INDONESIA AND AUSTRALIA Indonesia and Australia are nations located southeast of Asia, separated by the Timor Sea and the Java Trench. Both have undergone challenges in economy, government, and demography that are both similar and quite different from the other. Indonesia is the worlds most expansive archipelagic (fragmented) state (Blij 503) with multiple heritages and cultures.
Australia has been slowly declining over the past century and continues to economically disintegrate. According to records kept on the economy, government, and demography, both Australia and Indonesia are continuing to be recognized as similar and distinct in their own right. DEMOGRAPHY AND LAND STRUCTUREThe 275 million people of Indonesia are spread across the 13,000 islands it encompasses. It holds position as the fourth most populated nation in the world, containing a diversity of people including Javanese, Sudanese, Malays, and Balinese and other smaller groups which make up fifty-five percent of the population. Four of its largest islands are known as the Greater Sunda Islands.
Jawa has the smallest area but is largest in population density (with about 120 million), Sumatera is in the west across from Malaysia, Kalimantan (which shares land space with Malaysia on Borneo), and Sulawesi, which is also called Celebes, the wishbone shaped island of the east. The fifth largest island is New Guinea, which is not primarily a part of Indonesian cultural ties although half of its western side of the island is under Indonesian control. Australia is approximately 10 times the size of Texas, with a population of eighteen million. 85 percent live in cities, with about 300,000 consisting in the Aboriginal population. Most of the population is concentrated in the core area to the east and southeast, facing the Pacific Ocean.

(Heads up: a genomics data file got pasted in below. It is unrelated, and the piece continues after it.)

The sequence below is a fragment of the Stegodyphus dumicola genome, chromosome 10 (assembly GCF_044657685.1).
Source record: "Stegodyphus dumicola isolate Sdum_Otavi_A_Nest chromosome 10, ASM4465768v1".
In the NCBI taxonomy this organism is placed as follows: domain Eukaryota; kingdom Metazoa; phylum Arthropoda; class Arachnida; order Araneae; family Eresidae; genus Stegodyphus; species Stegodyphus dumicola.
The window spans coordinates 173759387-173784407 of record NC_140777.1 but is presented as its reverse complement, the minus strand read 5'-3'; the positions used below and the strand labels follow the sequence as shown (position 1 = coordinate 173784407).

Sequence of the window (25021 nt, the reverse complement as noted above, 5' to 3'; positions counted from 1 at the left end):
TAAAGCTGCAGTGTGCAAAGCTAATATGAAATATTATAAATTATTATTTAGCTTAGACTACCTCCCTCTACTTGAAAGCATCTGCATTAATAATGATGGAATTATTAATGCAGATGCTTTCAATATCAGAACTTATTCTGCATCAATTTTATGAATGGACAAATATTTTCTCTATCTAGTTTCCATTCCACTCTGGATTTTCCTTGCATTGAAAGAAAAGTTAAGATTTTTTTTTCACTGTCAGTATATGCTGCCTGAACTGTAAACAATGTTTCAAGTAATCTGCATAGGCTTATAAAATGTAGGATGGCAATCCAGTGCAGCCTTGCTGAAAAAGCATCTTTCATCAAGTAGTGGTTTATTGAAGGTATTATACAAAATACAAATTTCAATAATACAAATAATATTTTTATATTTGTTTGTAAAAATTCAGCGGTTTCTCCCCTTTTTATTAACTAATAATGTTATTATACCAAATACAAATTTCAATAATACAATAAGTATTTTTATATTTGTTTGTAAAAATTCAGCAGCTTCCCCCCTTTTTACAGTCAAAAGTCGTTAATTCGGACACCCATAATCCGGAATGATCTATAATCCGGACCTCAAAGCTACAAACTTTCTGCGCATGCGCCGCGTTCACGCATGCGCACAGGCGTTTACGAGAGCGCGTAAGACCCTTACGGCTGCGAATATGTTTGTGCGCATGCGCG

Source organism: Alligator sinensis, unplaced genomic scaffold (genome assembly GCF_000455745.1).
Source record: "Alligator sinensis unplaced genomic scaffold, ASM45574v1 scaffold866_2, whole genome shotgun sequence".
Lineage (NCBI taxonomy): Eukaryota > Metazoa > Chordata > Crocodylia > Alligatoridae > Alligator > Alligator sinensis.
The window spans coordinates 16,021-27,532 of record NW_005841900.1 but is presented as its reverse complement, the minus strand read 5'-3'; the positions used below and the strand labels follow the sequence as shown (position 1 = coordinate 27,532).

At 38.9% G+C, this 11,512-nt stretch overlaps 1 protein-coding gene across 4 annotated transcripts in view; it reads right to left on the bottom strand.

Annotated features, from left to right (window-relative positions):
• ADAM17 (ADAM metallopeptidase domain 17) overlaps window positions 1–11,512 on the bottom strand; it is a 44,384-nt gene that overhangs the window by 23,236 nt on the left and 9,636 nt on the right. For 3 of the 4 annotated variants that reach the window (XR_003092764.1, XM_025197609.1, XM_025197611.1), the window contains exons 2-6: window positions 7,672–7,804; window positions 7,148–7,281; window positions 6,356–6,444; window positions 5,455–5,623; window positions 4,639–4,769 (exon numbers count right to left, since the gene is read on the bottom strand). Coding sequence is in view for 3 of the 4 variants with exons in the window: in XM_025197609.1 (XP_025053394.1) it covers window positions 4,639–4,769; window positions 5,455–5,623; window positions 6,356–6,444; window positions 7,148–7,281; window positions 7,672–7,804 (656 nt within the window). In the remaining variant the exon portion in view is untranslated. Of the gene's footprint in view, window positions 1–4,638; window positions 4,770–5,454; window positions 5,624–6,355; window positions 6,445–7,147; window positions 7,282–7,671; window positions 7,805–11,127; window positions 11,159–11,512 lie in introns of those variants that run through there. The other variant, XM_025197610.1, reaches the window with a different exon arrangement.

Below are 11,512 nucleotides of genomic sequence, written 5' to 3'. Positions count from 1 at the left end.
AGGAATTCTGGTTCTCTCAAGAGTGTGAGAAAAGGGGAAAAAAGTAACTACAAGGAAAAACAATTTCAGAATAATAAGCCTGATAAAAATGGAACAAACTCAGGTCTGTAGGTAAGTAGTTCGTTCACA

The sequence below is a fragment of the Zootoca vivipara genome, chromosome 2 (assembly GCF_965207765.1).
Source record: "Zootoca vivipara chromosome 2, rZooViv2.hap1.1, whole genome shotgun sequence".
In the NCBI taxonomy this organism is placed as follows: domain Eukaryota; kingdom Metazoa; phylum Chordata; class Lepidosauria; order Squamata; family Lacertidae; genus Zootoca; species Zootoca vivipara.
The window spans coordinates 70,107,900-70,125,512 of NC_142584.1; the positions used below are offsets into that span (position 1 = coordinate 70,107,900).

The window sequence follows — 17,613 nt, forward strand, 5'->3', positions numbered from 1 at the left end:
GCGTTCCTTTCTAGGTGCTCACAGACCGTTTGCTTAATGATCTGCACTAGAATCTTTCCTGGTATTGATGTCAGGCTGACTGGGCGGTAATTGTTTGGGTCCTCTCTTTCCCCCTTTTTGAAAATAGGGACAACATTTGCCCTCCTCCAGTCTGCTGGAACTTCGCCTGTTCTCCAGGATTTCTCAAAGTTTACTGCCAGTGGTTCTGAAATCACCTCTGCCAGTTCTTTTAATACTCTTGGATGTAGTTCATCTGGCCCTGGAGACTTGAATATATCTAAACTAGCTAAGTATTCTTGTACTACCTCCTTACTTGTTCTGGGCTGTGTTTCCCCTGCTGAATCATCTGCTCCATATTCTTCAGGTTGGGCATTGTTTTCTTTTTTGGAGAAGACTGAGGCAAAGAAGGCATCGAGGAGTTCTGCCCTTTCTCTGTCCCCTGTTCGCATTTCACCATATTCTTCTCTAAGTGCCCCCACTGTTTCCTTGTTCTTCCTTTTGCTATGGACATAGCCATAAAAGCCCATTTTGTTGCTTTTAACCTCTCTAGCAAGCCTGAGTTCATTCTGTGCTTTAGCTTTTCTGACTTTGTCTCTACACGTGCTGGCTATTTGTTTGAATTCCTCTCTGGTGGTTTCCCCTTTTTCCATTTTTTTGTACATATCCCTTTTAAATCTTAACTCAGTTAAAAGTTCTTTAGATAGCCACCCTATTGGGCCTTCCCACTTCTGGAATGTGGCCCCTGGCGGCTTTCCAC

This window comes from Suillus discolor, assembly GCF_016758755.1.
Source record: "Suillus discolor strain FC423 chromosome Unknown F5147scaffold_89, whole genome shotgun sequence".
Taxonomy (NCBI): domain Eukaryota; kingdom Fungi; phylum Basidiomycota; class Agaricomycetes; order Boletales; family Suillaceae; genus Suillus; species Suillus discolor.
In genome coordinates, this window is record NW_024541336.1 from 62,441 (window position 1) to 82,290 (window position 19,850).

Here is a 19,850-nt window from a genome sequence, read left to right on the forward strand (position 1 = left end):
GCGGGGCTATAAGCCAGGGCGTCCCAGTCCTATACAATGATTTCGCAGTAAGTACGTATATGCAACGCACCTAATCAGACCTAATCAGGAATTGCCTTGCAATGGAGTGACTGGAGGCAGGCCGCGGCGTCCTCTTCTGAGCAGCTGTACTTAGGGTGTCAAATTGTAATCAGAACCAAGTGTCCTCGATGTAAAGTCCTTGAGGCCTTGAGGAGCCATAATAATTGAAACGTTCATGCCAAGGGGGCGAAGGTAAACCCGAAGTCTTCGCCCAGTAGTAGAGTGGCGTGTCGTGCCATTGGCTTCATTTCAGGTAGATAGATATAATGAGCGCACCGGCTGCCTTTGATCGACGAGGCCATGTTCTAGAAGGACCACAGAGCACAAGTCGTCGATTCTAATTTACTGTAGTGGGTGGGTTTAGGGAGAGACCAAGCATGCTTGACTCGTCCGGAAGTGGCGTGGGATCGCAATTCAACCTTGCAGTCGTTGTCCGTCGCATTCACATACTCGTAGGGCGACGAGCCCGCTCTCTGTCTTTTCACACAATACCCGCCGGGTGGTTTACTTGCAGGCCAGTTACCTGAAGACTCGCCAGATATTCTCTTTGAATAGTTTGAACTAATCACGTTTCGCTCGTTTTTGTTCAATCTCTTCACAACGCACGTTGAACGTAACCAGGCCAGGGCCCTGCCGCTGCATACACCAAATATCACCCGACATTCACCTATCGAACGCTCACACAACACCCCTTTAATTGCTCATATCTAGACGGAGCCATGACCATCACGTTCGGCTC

This area is more humid and extends between the Great Dividing Range and the east coast. The eastern, less populous area consists of desert or steppe, which is not primary for living conditions but contains mineral deposits. RESOURCES AND PRODUCTIONIndonesia has a wide variety of natural resources, consisting of petroleum, palm oil, rubber, lumber, tin, coffee, tea, and other cash crops. However, the population continues on an upward climb that will have a doubling time of 43 years. This creates a much longer-term threat to the countrys future than anything does else does.
With this steep climb in population, the nation has already been forced to import large amounts of rice and wheat to feed its people. The land is extremely fertile, consisting of great mountainous areas, tropical rainforests, volcanic soil, deltas, and heavy seasons of rainfall. This creates a problem as well, for although plant life flourishes, the crops that will bring money into the country are not the best for the area. Therefor, the natives must live from what they can grow on the land and by imported goods. Jawa is the most populated island and is also the most agriculturally productive of the five.
Jakarta, a port in Jawa, is also one of the Pacific Rims busiest harbors. Large businesses and trading companies flock to this harbor because the high levels of supplies and the amount of cheap labor that can be found. Australia has been described as a coastal nation with cities, towns, and farms, which meets the dryer, less hospitable area often called the Outback. To the west, the grassland pastures sent Australia into commercial trading. One of the largest herds of sheep consisting of over 160 million animals, produce more than 1/5 of the worlds wool. Cattle are ranched to the east and north, where the climate is moist.